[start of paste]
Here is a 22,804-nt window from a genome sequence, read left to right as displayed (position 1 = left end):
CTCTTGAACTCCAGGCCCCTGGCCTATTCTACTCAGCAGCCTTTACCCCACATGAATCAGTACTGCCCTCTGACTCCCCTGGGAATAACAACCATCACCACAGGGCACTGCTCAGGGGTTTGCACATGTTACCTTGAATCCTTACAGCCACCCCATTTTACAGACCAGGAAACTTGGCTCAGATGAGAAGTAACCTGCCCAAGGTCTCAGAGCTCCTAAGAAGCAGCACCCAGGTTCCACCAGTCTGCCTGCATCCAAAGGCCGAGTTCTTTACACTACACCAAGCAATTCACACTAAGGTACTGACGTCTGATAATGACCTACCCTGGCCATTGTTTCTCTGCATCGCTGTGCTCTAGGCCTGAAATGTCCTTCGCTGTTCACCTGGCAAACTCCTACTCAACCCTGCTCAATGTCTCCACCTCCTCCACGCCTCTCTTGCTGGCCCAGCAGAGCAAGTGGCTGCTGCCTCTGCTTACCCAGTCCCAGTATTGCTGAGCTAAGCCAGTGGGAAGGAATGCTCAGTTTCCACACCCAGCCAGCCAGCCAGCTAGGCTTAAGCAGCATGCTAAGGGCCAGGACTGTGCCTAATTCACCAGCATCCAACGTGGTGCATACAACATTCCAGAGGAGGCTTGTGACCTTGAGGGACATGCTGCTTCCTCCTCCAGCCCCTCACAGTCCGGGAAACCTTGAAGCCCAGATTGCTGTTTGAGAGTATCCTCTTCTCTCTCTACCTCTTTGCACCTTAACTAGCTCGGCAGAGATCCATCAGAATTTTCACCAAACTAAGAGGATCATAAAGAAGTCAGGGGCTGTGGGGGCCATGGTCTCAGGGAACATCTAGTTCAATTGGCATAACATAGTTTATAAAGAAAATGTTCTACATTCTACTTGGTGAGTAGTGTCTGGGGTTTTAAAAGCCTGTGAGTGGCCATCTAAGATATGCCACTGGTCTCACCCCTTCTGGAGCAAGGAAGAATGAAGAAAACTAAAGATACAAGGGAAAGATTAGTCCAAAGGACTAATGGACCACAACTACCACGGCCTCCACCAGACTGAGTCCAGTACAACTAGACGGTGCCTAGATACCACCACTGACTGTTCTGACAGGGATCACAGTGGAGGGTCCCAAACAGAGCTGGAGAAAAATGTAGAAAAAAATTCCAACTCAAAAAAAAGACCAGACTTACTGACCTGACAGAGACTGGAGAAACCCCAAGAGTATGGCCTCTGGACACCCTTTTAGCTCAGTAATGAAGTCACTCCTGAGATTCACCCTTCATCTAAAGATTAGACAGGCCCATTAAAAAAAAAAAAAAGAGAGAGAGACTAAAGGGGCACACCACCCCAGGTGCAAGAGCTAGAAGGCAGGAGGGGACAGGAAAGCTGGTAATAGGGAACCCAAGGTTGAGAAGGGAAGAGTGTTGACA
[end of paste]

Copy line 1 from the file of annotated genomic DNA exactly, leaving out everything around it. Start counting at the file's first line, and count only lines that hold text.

Here is a 22,804-nt window from a genome sequence, read left to right as displayed (position 1 = left end):